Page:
And many were taken out by HELOC abusing Ponzis who spent it like drunken sailors.
The second mortgages have given the banks a loophole: each dollar a bank forgives goes toward fulfilling its obligation under last year’s settlement. But many lenders have made it a point to almost exclusively modify secondary loans while all but ignoring the troubled, larger primary mortgages.
It’s a real problem: when it comes to keeping your home, it’s the first mortgage that counts.
… When a lender forecloses on a first mortgage, the house in question is typically sold at auction. If the house is worth less than the loan amount, the bank gets only part of its money back. But after the sale, of course, there’s no asset left to pay off any of the second loan. The holder of that second loan — which has lower priority than the holder of the first — gets nothing.So a lender can forgive a second mortgage — which in the event of foreclosure would be worthless anyway — and under the settlement claim credits for “modifying” the mortgage, while at the same time it or another bank forecloses on the first loan.
Banks carry billions of dollars of worthless second mortgages on their balance sheets. The fact that they get credit toward their settlement obligations for recognizing a loss they should have recognized years ago is another outrage. If the banks hadn’t convinced regulators to suspend mark-to-market accounting, they would have been forced to recognize the losses on hundreds of billions of dollars in worthless second mortgages years ago. Now, they are selectively recognizing these losses and getting kudos for doing so. Unbelievable.
The upshot, of course, is that the people the settlement was designed to protect keep losing their homes.
Many of the political left suffer from this delusion. The settlement was never designed to prevent people from losing their homes. If that occurs for a few, its a bonus, but the real purpose was to give the banks a shield against future litigation and provide politicians for political cover for providing this shield. The cost of the settlement, the supposed punishment, is being covered by recognizing losses they would have incurred anyway. It’s a sham.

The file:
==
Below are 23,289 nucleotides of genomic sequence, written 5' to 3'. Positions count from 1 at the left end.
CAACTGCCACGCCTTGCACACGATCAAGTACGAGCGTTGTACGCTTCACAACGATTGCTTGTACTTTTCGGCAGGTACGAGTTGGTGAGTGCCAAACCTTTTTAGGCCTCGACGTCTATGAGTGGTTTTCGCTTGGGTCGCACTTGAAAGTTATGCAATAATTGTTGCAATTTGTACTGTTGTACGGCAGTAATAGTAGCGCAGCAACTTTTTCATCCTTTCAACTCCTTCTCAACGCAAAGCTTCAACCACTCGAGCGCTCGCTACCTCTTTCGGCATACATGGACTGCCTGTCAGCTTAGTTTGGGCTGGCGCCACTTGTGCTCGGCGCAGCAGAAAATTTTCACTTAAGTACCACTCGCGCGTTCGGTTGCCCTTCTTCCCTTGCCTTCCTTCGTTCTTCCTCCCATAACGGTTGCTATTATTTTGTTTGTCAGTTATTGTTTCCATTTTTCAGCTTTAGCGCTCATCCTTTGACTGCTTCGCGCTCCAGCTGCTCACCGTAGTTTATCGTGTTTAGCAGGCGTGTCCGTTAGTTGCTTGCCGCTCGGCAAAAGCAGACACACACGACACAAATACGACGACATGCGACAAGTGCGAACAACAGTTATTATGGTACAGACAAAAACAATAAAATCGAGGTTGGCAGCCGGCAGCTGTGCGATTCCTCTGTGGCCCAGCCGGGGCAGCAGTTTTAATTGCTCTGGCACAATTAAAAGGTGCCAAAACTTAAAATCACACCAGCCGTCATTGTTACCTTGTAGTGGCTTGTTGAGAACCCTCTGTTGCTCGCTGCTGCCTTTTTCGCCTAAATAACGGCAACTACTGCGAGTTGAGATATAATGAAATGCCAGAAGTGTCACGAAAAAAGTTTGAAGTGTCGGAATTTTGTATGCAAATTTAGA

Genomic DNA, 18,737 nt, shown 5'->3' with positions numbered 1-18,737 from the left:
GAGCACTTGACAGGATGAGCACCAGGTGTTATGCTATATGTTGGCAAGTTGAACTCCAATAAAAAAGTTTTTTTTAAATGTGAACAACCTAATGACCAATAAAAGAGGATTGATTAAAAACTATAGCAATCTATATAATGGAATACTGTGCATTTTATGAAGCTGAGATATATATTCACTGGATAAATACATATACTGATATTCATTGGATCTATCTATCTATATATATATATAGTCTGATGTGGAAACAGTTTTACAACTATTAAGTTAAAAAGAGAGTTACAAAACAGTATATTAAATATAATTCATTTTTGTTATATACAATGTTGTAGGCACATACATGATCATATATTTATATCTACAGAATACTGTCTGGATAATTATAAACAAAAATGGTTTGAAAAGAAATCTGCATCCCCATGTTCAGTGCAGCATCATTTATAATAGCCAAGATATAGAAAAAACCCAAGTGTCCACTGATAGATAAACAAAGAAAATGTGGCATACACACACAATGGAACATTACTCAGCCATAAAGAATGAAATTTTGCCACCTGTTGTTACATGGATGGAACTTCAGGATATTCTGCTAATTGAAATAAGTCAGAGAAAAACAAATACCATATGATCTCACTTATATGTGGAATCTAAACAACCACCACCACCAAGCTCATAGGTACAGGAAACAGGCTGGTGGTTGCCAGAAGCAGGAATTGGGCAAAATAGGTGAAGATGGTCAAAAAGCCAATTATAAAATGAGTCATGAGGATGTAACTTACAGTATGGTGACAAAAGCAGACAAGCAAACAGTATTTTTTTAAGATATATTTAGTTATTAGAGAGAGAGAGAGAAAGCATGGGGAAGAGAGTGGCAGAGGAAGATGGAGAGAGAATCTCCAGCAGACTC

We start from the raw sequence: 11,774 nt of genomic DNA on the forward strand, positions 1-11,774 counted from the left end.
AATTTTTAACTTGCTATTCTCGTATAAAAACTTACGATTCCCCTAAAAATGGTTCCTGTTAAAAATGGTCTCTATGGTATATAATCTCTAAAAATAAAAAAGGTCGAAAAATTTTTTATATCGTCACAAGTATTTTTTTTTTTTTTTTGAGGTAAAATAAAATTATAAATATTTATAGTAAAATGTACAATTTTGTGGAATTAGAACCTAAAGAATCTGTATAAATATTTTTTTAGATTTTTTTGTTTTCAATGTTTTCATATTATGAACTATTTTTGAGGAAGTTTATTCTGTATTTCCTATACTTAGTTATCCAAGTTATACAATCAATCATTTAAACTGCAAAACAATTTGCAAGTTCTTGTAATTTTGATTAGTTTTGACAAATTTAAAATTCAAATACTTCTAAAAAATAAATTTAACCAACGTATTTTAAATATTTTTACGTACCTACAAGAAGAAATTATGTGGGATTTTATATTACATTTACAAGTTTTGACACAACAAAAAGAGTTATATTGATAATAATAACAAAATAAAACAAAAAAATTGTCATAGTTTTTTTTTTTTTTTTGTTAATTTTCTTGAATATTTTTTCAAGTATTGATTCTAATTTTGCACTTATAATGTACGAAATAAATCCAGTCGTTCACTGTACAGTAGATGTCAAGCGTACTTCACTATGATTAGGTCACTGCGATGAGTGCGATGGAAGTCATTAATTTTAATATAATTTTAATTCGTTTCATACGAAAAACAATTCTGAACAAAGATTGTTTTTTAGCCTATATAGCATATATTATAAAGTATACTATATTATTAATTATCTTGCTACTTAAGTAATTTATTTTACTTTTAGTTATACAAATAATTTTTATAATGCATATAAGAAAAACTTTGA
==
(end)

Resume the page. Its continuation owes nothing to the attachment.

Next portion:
Bailout Outrage #3:
WASHINGTON – For the second consecutive State of the Union speech, President Obama called for legislation that would allow struggling homeowners to refinance their mortgages and take advantage of lower interest rates.
In a speech almost entirely devoted to other issues, Obama said the housing markets were “healing,” noting that “home prices are rising at the fastest pace in six years.”
But he said Congress must do more, and urged lawmakers to pass a pending bill that would make it easier for homeowners to refinance their homes.
“Even with mortgage rates near a 50-year low, too many families with solid credit who want to buy a home are being rejected,” Obama said. “Too many families who have never missed a payment and want to refinance are being told no. That’s holding our entire economy back, and we need to fix it.” …
Democratic Sens. Robert Menendez of New Jersey and Barbara Boxer of California reintroduced a bill last week that would help borrowers with Fannie Mae and Freddie Mac mortgages to refinance.
I wrote about the upcoming bailout in the post, Menendez, Boxer plan bill to transfer bank losses to US taxpayer. If passed into law, the legislation would encourage private-label mortgage backed securities to be repackaged into lower interest loans backed by the GSEs even if these loans are severely underwater. Since underwater loans are the most likely to go into default, and since underwater loans create the largest default losses, this bill transfers billions of dollars in future losses and trillions of dollars in liabilities away from the private sector and on to the back of the US taxpayer.
And what does the taxpayer get out of it? Nothing.
It may benefit a few loanowners who will get to refinance at a lower rate — an inappropriate use of public funds to benefit private parties — but the cost to taxpayers will be enormous. The real beneficiaries of this law are the banks and investors holding these toxic assets on their balance sheets. Right now, they have to reserve significant accounting reserves for future losses. Once these loans get refinanced, the loss reserves can be eliminated boosting their capital ratios and improving their bottom line.
The other bailout
We shouldn’t forget that the biggest bailout of the banks isn’t recognized as such: low interest rates. The federal reserve is doing its part to reflate the housing bubble and put collateral value behind their bad loans. This is the biggest bailout of all, and everyone will pay for it through higher house prices and future inflation. And they’re not done bailing out the banks yet. I expect more of the same going forward.